On 1 December, several experts are convening to discuss the need to reshape healthcare incentives with new business models in order to support the development and growth of new digital health technologies. The discussion is taking place during the EIT Health Summit Series’ New Business Models – Meet consumer demands and remain competitive session. HealthManagement.org talked to one of the panellists, Prof. Ariel Stern of Harvard Business School, about challenges and prospects in digital health and her expectations for healthcare sector in 2021.
What is the main idea of your upcoming talk on the business landscape in Europe at the Summit?
Our session is about new business models for health technology companies. We will discuss the key issues for young companies to consider and use a Swedish health technology company as a brief case study. We will then hear about the exciting work of the German Ministry of Health, which has been working on a set of policies that are already paving the way for the digital transformation of the German health care sector.
What would be the highlight of the Summit for you personally?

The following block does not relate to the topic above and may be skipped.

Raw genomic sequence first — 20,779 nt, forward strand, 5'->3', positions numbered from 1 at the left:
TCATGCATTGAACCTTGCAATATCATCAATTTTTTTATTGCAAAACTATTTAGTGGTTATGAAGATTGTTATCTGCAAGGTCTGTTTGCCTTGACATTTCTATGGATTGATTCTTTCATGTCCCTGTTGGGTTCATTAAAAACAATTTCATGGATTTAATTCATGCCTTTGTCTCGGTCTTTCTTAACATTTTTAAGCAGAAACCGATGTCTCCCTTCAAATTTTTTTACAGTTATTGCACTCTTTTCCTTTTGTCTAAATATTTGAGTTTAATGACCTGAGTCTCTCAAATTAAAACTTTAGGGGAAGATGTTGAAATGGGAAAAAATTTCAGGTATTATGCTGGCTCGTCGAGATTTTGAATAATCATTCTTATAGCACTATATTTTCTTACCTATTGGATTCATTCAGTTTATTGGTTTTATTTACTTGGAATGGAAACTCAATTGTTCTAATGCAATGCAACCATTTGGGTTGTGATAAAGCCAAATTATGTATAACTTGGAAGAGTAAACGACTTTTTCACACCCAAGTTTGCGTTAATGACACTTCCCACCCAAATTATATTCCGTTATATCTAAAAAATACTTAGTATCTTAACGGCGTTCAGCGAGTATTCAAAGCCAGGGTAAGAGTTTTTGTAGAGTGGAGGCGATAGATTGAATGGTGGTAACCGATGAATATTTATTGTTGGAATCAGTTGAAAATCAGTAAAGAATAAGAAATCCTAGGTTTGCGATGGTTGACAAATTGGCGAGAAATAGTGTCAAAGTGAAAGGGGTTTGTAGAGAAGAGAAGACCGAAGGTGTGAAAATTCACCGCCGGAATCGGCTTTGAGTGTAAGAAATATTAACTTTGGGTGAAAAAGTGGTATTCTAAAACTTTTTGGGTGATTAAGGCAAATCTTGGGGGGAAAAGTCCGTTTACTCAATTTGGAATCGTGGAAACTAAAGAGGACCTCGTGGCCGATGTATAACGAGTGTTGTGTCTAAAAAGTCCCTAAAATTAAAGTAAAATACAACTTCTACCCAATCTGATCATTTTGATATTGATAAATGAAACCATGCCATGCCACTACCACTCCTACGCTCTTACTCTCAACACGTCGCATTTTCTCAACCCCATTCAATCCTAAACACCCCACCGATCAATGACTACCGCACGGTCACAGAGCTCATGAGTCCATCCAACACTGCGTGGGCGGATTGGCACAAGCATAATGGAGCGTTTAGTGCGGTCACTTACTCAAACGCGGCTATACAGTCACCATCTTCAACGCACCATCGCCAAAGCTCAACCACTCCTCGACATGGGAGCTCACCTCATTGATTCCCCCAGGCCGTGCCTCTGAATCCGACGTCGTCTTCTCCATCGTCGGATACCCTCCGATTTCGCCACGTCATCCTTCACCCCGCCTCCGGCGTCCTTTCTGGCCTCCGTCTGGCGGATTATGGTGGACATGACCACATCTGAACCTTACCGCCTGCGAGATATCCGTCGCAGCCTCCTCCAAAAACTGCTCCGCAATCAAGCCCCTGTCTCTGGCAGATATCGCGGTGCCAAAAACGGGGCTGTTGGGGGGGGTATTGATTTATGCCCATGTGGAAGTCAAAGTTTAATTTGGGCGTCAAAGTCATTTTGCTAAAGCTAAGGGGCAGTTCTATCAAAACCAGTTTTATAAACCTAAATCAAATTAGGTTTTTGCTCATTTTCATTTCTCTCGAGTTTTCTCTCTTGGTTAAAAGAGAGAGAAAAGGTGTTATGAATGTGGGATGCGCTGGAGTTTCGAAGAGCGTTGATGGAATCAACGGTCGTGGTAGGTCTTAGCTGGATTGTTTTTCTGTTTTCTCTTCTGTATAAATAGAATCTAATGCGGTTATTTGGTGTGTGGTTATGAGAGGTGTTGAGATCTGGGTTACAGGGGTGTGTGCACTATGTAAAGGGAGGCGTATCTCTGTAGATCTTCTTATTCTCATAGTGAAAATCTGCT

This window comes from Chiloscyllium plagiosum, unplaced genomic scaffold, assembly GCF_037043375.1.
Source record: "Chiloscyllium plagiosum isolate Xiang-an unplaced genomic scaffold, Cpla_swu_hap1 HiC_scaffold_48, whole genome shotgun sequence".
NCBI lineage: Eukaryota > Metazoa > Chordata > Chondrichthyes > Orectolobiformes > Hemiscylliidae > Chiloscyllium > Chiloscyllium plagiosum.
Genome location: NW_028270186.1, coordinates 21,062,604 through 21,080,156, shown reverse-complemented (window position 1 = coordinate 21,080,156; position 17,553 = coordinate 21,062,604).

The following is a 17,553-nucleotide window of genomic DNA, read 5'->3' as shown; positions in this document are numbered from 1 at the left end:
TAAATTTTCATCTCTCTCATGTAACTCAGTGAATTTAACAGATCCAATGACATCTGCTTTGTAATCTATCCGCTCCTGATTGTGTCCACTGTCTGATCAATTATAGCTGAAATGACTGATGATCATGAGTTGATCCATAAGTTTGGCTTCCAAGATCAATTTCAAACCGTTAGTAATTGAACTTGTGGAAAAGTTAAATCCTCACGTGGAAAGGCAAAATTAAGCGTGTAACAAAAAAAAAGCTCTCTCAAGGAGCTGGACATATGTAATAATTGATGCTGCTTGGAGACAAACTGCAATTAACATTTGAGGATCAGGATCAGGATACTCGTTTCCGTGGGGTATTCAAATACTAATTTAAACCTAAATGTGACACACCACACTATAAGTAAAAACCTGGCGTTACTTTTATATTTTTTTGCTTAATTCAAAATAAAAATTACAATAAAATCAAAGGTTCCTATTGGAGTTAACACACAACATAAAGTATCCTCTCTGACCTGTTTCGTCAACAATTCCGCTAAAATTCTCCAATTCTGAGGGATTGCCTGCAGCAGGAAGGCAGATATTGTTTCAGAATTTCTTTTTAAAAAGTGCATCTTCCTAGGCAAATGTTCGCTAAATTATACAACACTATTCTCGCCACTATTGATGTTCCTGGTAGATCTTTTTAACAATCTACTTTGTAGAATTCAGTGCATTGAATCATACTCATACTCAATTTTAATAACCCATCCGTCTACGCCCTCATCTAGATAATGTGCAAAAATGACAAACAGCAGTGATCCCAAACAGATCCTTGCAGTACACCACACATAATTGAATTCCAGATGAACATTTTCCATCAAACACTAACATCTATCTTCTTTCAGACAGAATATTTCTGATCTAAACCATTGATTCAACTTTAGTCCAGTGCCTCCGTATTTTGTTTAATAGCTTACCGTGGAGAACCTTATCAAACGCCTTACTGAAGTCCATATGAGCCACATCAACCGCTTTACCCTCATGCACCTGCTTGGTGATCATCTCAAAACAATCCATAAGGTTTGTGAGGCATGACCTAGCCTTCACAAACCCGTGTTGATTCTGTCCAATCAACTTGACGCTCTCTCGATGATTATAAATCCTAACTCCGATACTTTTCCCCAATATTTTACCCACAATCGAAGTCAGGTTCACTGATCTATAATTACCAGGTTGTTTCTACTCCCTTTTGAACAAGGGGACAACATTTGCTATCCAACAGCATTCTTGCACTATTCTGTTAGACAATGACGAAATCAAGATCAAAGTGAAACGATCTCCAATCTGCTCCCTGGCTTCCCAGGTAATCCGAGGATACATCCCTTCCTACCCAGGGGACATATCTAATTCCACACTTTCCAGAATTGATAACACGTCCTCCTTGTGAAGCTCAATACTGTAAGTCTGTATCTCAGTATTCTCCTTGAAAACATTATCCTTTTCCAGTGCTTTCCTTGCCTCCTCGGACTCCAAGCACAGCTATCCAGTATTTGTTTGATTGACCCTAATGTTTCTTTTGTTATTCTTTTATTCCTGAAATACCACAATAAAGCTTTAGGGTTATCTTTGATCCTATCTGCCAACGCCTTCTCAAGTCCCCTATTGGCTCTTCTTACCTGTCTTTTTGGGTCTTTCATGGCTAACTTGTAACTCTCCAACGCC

I am looking forward to a set of diverse conversations with an international group of thought leaders; I always learn so much when hearing from experts from different parts of the health care ecosystem.
The pandemic has seen an explosion in digital health to which many systems were not ready. What are the regulatory challenges here and how should they be addressed?
There is still plenty of work to be done, but many health care systems responded to the pandemic with remarkable dynamism.
For example, we’ve seen this in the dramatic take-up of telemedicine by both clinicians and patients as well as the regulatory reforms that facilitated telemedicine as a way to keep patients safe. Regulators have also responded creatively – for example, in late March, the U.S. FDA issued new guidance for clinical trials to encourage the use of remote data collection and virtual patient consultations.
We have also heard a lot about remote patient monitoring programmes and I expect these to really take off. Looking forward, it will be important to learn about which programmes and tools are the most effective and focus on making new regulations that support those with a strong evidence base.
Do we need more or less regulation in healthcare? Why?
For me, it’s not a question of quantity, but one of quality: I think we need smarter regulation in health care. A great example of regulatory innovation is Germany’s Digital Healthcare Act, which passed late last year. It’s already leading to meaningful changes that I expect to benefit both start-ups and patients. I’m really excited that we will have Gottfried Ludewig in our session at the Summit because he is going to be talking about exactly this, with a view from the inside.
Being part of HIH, what are Germany’s advantages in the health innovation field? What best practices can other countries, in Europe and globally, adopt?